Research Group Biochemical Ecology and Molecular Evolution

Secondary metabolism - a arms race in nature

Secondary metabolism, also called specialized metabolism, is essential for the survival of plants in their environment. The products of secondary metabolism often have an immense benefit for human life but might also do harm. Already since humans use plants, they benefitted from plant secondary metabolism in its huge diversity. But only in the last decades we start to understand this specific part of plant metabolism.

Natural products have ecological functions for the plants producing them

It is not difficult to explain secondary metabolism. This part of the metabolism results in products that are not essential for the living functions of a cell but for the plant's survival in its environment. This was recognized already by the scientist Julius Sachs in 1873. Plants have a fundamental problem by being rooted to the ground eliminating any possibility to move. They cannot escape in the case of an attack by herbivorous animals and are reliant on pollinators for the successful transfer of pollen. But: How can plants fend off herbivores? And how can they attract pollinators? The solution are the compounds produced by plant secondary metabolism.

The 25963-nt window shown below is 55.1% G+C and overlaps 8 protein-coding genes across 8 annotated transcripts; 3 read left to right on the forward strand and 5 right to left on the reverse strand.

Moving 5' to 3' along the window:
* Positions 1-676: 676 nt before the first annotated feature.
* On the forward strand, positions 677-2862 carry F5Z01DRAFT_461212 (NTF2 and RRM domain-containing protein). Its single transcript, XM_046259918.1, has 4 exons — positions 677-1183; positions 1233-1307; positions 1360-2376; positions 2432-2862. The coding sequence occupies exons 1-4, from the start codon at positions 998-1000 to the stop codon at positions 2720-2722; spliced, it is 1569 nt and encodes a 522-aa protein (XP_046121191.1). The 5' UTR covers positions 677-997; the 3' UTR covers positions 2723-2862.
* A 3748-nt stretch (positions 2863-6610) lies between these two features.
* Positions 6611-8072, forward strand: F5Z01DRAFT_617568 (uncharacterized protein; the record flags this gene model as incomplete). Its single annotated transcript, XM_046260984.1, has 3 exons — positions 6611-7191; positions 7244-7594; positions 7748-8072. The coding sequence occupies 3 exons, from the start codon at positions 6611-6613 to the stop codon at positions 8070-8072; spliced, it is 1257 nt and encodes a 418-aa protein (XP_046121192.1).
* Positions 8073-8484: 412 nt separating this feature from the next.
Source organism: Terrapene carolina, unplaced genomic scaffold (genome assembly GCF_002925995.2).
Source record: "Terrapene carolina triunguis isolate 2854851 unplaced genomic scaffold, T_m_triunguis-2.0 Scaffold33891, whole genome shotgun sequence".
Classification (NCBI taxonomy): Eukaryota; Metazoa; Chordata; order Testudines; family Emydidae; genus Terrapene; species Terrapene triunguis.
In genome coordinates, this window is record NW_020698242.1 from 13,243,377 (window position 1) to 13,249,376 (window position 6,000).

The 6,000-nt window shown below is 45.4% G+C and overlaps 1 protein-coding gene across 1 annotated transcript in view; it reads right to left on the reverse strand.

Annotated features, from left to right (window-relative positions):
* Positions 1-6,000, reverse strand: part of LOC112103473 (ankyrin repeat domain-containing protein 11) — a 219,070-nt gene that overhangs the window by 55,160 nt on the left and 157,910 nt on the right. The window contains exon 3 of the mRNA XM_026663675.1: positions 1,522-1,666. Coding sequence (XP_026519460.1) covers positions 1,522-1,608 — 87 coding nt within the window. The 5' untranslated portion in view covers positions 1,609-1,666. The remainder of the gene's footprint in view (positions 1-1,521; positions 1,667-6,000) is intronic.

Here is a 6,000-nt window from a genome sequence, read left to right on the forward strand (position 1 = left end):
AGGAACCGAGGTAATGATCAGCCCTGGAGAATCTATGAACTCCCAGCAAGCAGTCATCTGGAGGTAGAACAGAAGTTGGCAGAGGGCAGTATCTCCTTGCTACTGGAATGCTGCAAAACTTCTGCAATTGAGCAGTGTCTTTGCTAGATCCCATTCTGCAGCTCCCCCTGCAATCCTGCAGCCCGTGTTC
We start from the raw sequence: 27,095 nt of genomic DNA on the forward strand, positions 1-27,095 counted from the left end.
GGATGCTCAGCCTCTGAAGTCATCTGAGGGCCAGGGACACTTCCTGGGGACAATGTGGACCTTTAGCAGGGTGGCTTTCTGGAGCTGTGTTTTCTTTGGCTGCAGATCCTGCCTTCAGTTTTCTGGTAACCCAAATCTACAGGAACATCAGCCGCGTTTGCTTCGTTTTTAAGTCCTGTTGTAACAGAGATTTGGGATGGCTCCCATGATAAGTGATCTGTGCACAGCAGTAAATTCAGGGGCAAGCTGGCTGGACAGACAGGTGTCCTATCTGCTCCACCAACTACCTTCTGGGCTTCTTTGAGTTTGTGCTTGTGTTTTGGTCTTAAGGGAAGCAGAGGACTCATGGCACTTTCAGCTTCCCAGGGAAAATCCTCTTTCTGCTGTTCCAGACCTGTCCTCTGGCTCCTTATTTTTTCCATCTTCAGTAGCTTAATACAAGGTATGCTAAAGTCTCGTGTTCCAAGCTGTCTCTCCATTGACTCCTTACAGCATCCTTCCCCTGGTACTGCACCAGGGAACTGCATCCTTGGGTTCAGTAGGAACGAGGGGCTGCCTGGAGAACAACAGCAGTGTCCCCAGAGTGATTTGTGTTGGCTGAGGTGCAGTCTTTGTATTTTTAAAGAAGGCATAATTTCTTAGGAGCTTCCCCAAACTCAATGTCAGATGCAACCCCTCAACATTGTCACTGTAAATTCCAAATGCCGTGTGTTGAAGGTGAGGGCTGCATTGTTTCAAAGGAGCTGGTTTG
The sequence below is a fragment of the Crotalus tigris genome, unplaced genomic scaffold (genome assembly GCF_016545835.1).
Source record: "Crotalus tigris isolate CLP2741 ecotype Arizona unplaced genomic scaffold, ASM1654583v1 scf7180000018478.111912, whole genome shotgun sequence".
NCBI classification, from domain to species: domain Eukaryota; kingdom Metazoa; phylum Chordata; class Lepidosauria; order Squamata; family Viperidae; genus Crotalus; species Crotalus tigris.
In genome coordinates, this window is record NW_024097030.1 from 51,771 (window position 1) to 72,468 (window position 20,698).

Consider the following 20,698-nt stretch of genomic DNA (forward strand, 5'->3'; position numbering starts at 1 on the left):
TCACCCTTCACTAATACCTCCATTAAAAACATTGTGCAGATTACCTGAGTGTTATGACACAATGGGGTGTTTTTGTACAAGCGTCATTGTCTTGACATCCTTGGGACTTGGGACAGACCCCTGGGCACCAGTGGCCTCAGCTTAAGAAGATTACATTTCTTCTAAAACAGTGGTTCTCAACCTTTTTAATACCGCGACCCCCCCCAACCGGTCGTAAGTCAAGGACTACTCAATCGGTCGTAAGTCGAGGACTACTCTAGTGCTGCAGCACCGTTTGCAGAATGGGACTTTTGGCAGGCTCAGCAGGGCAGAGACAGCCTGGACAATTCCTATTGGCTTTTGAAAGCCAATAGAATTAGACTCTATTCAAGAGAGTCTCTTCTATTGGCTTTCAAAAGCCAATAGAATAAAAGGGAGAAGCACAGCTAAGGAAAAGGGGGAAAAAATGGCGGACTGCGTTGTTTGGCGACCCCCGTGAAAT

Natural products have been optimized for millions of years for their activity in animals

Natural products are part of pigments and fragrances that paint and perfume flowers to attract pollinators. But they are also toxins and hot or spicy to make plant tissues unattractive for herbivores. In millions of years of evolution this interaction between plants and animals developed. Pigments and fragrances became more and more attractive, while other compounds became more and more toxic and deterrent. Each adaptation, animals developed to overcome the plant defense, a counter-adaptation of the plant followed. Today, we profit from these compounds that have been optimized for their activity in animals: Spices, essential oils, or even toxins are used for their unique function in humans, the latter for example as medicines.

Further background informations

Here you find a short introduction to aspects related to our research.

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Secondary
metabolism
Symphytum_icon
Pyrrolizidine
alkaloids (PAs)
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Insect
adaptations